Things Rarely Turn Out As Expected
An extract from Simply Brilliant
AUTHOR: Fergus O’Connell
2. Risks are threats to your project or venture. In assessing a particular risk, one of the main factors to consider is the likelihood of the risk happening.
3. In assessing a particular risk, one of the main factors to consider is the impact that risk will have if it should happen.
‘Life is full of surprises.’ There perhaps isn’t a week goes by that we don’t find ourselves either saying this or being reminded of how true it is. In a sense, a lot of the things we’ve talked about so far – rule 2, know what you’re trying to do; 3, there is always a sequence of events; 4, things don’t get done if people don’t do them – have been about trying to reduce the likelihood of these surprises happening. You can think of dance cards as a way of looking into the future and searching for surprises.
Despite our best efforts, however, there will always be surprises out there waiting for us. ‘If you don’t actively attack the risks [on your project],’ software authority Tom Gilb has written, ‘the risks will actively attack you.’ Sometimes I think we are like people walking through minefields. The tools we have described give us partial maps of the minefield, but we know that these maps are incomplete and that unknown mines still lie there waiting for us.
“This tool is the equivalent of wearing body armour as we pass through the minefield”To deal with these mines, we need some tools, and we will describe two. The first is the use of contingency or padding or margin for error. This tool is the equivalent of wearing body armour as we pass through the minefield. We know the mines are there, we assume that it is going to be impossible to avoid stepping on some of them, so some of them will definitely explode. What we want to ensure, then, is that the explosions don’t kill us. This is not a stupid approach. Not dying is a laudable and worthwhile aim! Contingency is a reactive thing. When a surprise occurs, the contingency (we hope) enables us to deal with it.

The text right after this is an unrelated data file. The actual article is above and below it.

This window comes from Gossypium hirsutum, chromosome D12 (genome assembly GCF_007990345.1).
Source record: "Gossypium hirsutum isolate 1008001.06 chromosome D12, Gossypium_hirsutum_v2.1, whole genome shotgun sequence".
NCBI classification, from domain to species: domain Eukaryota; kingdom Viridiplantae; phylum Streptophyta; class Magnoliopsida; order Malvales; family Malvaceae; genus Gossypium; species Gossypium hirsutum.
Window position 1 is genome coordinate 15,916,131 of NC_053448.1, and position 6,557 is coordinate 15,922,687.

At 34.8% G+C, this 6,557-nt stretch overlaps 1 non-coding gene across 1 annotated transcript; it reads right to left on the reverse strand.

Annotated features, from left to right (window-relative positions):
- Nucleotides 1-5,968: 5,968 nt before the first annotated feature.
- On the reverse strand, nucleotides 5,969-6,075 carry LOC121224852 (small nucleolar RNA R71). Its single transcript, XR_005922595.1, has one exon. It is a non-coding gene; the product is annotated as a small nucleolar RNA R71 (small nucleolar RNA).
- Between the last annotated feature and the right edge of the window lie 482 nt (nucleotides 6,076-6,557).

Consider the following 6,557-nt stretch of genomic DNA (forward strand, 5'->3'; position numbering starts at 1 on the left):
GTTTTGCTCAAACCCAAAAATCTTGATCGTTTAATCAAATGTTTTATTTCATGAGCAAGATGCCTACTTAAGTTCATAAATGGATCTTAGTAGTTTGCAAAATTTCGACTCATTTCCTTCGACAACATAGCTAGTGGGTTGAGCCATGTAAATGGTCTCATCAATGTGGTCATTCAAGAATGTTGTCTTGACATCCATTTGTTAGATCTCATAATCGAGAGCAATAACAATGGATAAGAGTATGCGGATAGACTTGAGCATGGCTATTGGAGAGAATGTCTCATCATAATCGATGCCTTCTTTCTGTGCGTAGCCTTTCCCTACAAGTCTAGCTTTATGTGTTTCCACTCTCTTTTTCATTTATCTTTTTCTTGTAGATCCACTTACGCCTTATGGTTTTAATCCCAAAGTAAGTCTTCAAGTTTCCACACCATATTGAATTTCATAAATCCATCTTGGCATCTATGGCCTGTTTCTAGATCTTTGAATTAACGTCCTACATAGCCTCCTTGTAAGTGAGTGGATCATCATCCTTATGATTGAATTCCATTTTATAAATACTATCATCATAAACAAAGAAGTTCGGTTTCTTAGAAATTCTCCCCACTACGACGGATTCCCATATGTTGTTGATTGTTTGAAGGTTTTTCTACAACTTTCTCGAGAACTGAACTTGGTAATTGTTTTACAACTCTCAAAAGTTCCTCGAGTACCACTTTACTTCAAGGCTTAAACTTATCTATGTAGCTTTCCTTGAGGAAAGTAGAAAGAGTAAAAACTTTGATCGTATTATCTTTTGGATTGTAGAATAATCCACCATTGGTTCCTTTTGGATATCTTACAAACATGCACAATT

However, we can also do a smarter thing. We can look out over the minefield and identify suspicious looking bumps in the ground or signs of digging and say that there is a fair likelihood that there is a mine in a certain place. Then, as we progress through the minefield, we can try to manage our progress as best we can to get past those particular mines. These mines may still go off – and then the contingency is there to save our bacon. Not only that, but we may also have taken specific additional measures to deal with specific mines. And if the mines don’t go off, then so much the better – our efforts will be repaid many times over in terms of the number of ‘firefights’ we don’t have to fight. This latter approach is called risk management. These two tools – the use of contingency and risk management – are described in the next section. And as for the questions at the top of the chapter – you should have answered true to all three of them. Read on if you’re in any doubt…